Vintage Best And Worst: WWF King Of The Ring 1996

05.01.14 3 years ago 29 Comments
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David D. here again (Follow me on the Twitter).

Nothing much to say here but thanks for the kind words about my first ever Best & Worst. I had a blast writing it. I took your suggestions into consideration and I’ll going mostly in order, skipping a few here and there and taking breaks if you feel particularly passionate about a specific event.

With that said, the next installment is WCW Hog Wild 1996, which features one of the most uncomfortable moments in wrestling ever.

So without further ado, here’s the WWF’s King of The Ring 1996, which took place just a few weeks before WCW’s Bash 96. Which is absolutely insane.

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Best: WWF Production Team

Hindsight is 20/20, so it’s easy for me to look back at WWF and WCW pay-per-views and say that I knew all along that the WWF would win the war. Because back in the 90s, I had no clue who would come out on top. But just watching the two companies put on events side-by-side and it’s just clear that Vince was going to win.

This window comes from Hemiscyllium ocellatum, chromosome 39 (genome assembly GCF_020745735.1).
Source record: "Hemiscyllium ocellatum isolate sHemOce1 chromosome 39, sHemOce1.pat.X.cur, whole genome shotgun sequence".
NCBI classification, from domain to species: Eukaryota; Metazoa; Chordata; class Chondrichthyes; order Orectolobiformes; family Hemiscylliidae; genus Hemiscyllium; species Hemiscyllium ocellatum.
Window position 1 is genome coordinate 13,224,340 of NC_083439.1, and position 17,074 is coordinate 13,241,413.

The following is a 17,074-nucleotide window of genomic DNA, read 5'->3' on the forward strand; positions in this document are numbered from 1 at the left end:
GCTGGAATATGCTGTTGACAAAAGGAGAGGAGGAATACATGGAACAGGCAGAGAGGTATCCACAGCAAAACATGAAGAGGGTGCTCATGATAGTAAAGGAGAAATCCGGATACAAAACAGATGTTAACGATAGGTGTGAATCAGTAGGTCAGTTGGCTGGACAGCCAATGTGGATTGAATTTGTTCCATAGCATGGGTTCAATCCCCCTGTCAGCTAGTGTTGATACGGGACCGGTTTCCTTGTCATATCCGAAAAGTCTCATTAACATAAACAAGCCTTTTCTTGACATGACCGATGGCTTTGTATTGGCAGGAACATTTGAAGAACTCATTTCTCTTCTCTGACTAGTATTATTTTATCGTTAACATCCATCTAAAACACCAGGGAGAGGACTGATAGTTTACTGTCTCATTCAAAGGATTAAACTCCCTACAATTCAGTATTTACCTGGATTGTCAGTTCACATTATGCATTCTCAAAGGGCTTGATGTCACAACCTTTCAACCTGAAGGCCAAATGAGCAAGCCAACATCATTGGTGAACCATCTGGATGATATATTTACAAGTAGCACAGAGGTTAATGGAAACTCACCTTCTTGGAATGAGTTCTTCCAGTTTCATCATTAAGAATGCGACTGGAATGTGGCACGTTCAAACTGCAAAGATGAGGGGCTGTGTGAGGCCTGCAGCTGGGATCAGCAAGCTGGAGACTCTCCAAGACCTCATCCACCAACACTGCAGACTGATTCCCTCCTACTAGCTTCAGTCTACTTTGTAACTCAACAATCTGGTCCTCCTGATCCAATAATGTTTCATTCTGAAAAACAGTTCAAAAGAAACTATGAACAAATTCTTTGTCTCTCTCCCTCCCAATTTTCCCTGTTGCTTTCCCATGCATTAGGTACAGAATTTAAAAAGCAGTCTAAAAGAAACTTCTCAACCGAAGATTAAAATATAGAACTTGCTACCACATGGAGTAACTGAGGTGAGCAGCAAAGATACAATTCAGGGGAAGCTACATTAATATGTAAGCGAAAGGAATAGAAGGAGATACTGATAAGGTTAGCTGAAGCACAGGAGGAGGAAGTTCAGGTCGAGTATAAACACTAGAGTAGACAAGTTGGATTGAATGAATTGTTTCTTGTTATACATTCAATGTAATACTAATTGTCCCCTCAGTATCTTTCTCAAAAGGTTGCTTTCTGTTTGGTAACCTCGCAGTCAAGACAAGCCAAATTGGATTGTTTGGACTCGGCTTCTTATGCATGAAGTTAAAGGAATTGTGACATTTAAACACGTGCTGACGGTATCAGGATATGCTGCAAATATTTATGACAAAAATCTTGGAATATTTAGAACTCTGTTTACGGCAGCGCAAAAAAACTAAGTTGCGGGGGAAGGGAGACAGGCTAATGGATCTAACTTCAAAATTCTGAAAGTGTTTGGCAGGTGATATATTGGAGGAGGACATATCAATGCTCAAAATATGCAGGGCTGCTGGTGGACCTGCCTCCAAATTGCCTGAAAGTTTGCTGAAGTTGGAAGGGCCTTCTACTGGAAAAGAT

And it all starts with the production. Even when I was watching the 1993 pay-per-views on the Network, seeing Giant Gonzalez chloroform Undertaker in WWF and Sting vs. Vader tear it up in WCW, I still found myself more excited about WWF events because they just seemed bigger. What Vince knows beyond anyone else is spectacle. And nobody does it better.

Take for instance the opening video to KOTR. Even 20 years ago, it was boss. Compare it to the recap video for Bash which looked like an MS DOS screensaver. It’s no surprise this was the team that made Limp Bizkit songs seem like the most perfectly epic track for the best WrestleMania main event ever and made the Miz seem like he belonged anywhere near a WrestleMania main event.

Just watch the video and tell me WWF can’t sell you whatever the hell they want forever.

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Worst: Marc Mero Is A Baaaaaad Wrestler

When people think about the worst wrestlers of all time, it’s easy to point the finger at guys like Bastion Booger or Giant Gonzalez (two mentions: DRINK!) or Cory f*cking Graves. But those guys were never really asked to or expected to put on good matches. When I think of the worst wrestlers of all time, I think about guys who get put in matches for good wrestlers like TV title matches that go the time limit or 20-minute tag matches and still can’t put together anything good to save their lives.